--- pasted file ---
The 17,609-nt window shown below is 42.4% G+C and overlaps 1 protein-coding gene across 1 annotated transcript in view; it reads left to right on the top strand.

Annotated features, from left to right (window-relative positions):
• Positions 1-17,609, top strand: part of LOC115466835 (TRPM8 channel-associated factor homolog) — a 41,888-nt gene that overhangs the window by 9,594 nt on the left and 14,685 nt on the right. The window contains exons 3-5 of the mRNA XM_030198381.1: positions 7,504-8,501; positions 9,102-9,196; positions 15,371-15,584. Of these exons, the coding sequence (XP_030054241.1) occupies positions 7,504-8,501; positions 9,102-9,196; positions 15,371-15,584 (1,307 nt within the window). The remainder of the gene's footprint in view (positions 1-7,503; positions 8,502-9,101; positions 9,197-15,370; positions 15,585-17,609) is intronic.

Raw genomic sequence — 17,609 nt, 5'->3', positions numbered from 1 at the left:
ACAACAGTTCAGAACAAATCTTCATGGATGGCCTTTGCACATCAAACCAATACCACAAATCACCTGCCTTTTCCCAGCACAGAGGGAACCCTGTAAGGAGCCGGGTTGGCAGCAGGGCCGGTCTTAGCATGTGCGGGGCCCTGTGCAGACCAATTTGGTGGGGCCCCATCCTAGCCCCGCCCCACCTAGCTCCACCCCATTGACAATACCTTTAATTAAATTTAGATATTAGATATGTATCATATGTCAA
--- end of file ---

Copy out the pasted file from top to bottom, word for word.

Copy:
The 17,609-nt window shown below is 42.4% G+C and overlaps 1 protein-coding gene across 1 annotated transcript in view; it reads left to right on the top strand.

Annotated features, from left to right (window-relative positions):
• Positions 1-17,609, top strand: part of LOC115466835 (TRPM8 channel-associated factor homolog) — a 41,888-nt gene that overhangs the window by 9,594 nt on the left and 14,685 nt on the right. The window contains exons 3-5 of the mRNA XM_030198381.1: positions 7,504-8,501; positions 9,102-9,196; positions 15,371-15,584. Of these exons, the coding sequence (XP_030054241.1) occupies positions 7,504-8,501; positions 9,102-9,196; positions 15,371-15,584 (1,307 nt within the window). The remainder of the gene's footprint in view (positions 1-7,503; positions 8,502-9,101; positions 9,197-15,370; positions 15,585-17,609) is intronic.

Raw genomic sequence — 17,609 nt, 5'->3', positions numbered from 1 at the left:
ACAACAGTTCAGAACAAATCTTCATGGATGGCCTTTGCACATCAAACCAATACCACAAATCACCTGCCTTTTCCCAGCACAGAGGGAACCCTGTAAGGAGCCGGGTTGGCAGCAGGGCCGGTCTTAGCATGTGCGGGGCCCTGTGCAGACCAATTTGGTGGGGCCCCATCCTAGCCCCGCCCCACCTAGCTCCACCCCATTGACAATACCTTTAATTAAATTTAGATATTAGATATGTATCATATGTCAA